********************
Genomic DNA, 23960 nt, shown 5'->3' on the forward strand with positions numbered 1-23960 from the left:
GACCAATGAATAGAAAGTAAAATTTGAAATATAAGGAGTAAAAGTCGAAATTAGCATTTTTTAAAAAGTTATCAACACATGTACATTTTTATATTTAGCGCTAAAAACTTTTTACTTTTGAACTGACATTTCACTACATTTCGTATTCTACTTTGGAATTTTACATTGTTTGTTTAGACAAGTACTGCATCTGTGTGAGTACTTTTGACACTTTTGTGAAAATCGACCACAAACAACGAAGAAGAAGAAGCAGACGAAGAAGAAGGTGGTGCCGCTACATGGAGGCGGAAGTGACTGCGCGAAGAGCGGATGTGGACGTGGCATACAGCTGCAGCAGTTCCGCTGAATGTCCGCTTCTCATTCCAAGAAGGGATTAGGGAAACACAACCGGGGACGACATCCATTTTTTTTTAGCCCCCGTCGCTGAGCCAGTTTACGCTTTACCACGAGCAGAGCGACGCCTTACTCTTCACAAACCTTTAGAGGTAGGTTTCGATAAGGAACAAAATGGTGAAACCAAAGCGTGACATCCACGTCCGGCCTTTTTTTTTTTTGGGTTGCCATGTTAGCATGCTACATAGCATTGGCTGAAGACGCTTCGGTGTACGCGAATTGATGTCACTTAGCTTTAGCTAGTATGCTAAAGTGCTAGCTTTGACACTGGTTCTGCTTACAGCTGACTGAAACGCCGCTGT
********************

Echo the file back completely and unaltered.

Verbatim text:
Genomic DNA, 23960 nt, shown 5'->3' on the forward strand with positions numbered 1-23960 from the left:
GACCAATGAATAGAAAGTAAAATTTGAAATATAAGGAGTAAAAGTCGAAATTAGCATTTTTTAAAAAGTTATCAACACATGTACATTTTTATATTTAGCGCTAAAAACTTTTTACTTTTGAACTGACATTTCACTACATTTCGTATTCTACTTTGGAATTTTACATTGTTTGTTTAGACAAGTACTGCATCTGTGTGAGTACTTTTGACACTTTTGTGAAAATCGACCACAAACAACGAAGAAGAAGAAGCAGACGAAGAAGAAGGTGGTGCCGCTACATGGAGGCGGAAGTGACTGCGCGAAGAGCGGATGTGGACGTGGCATACAGCTGCAGCAGTTCCGCTGAATGTCCGCTTCTCATTCCAAGAAGGGATTAGGGAAACACAACCGGGGACGACATCCATTTTTTTTTAGCCCCCGTCGCTGAGCCAGTTTACGCTTTACCACGAGCAGAGCGACGCCTTACTCTTCACAAACCTTTAGAGGTAGGTTTCGATAAGGAACAAAATGGTGAAACCAAAGCGTGACATCCACGTCCGGCCTTTTTTTTTTTTGGGTTGCCATGTTAGCATGCTACATAGCATTGGCTGAAGACGCTTCGGTGTACGCGAATTGATGTCACTTAGCTTTAGCTAGTATGCTAAAGTGCTAGCTTTGACACTGGTTCTGCTTACAGCTGACTGAAACGCCGCTGT